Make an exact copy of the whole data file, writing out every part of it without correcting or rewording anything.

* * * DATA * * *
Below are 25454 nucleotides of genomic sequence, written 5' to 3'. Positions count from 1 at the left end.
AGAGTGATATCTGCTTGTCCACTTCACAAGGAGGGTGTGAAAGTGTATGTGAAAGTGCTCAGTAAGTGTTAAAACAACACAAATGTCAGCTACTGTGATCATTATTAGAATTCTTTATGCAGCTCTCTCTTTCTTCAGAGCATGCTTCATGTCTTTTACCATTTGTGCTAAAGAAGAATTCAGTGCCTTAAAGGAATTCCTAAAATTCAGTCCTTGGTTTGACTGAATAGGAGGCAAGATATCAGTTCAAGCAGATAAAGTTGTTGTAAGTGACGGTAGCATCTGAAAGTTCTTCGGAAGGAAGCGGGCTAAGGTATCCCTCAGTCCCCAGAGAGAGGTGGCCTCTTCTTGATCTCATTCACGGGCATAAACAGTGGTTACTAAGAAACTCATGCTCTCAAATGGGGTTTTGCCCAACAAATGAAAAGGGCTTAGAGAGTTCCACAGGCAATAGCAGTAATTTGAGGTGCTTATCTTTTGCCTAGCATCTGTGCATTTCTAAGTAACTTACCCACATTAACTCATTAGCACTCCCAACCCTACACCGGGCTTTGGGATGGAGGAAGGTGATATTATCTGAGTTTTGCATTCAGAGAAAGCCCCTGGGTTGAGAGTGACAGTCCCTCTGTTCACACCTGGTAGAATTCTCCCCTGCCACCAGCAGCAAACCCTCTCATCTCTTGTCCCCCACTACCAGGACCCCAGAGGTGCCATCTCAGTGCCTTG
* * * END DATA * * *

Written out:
Below are 25454 nucleotides of genomic sequence, written 5' to 3'. Positions count from 1 at the left end.
AGAGTGATATCTGCTTGTCCACTTCACAAGGAGGGTGTGAAAGTGTATGTGAAAGTGCTCAGTAAGTGTTAAAACAACACAAATGTCAGCTACTGTGATCATTATTAGAATTCTTTATGCAGCTCTCTCTTTCTTCAGAGCATGCTTCATGTCTTTTACCATTTGTGCTAAAGAAGAATTCAGTGCCTTAAAGGAATTCCTAAAATTCAGTCCTTGGTTTGACTGAATAGGAGGCAAGATATCAGTTCAAGCAGATAAAGTTGTTGTAAGTGACGGTAGCATCTGAAAGTTCTTCGGAAGGAAGCGGGCTAAGGTATCCCTCAGTCCCCAGAGAGAGGTGGCCTCTTCTTGATCTCATTCACGGGCATAAACAGTGGTTACTAAGAAACTCATGCTCTCAAATGGGGTTTTGCCCAACAAATGAAAAGGGCTTAGAGAGTTCCACAGGCAATAGCAGTAATTTGAGGTGCTTATCTTTTGCCTAGCATCTGTGCATTTCTAAGTAACTTACCCACATTAACTCATTAGCACTCCCAACCCTACACCGGGCTTTGGGATGGAGGAAGGTGATATTATCTGAGTTTTGCATTCAGAGAAAGCCCCTGGGTTGAGAGTGACAGTCCCTCTGTTCACACCTGGTAGAATTCTCCCCTGCCACCAGCAGCAAACCCTCTCATCTCTTGTCCCCCACTACCAGGACCCCAGAGGTGCCATCTCAGTGCCTTG